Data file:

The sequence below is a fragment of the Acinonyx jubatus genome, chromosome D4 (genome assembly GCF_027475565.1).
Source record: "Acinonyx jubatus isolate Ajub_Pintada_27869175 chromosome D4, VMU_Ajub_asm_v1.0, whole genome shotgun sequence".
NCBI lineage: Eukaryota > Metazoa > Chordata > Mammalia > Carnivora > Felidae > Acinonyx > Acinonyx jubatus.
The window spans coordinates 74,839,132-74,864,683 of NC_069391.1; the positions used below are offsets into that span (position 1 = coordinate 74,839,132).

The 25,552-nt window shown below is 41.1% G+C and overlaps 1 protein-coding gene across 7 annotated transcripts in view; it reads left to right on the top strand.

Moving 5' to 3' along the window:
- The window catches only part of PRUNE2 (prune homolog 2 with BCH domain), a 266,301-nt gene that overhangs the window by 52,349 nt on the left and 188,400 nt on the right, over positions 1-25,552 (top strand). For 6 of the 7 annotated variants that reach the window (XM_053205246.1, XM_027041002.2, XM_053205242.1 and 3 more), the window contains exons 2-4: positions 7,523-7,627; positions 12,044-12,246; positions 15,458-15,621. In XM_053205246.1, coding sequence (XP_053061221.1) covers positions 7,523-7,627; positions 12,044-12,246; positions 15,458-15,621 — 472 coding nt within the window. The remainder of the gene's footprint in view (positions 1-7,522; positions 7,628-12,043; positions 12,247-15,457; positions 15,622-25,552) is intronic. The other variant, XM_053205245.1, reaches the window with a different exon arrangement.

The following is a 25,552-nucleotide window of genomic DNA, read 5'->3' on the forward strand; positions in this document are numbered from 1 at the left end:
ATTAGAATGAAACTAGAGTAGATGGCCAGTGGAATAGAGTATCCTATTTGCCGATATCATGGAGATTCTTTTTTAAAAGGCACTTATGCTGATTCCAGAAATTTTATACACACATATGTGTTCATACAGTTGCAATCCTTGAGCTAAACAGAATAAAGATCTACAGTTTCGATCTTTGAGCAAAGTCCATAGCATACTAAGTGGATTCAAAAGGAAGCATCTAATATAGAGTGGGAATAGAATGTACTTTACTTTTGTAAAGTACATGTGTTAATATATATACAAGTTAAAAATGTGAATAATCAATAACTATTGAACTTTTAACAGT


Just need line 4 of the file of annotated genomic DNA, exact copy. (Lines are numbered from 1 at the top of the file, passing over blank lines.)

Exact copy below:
The window spans coordinates 74,839,132-74,864,683 of NC_069391.1; the positions used below are offsets into that span (position 1 = coordinate 74,839,132).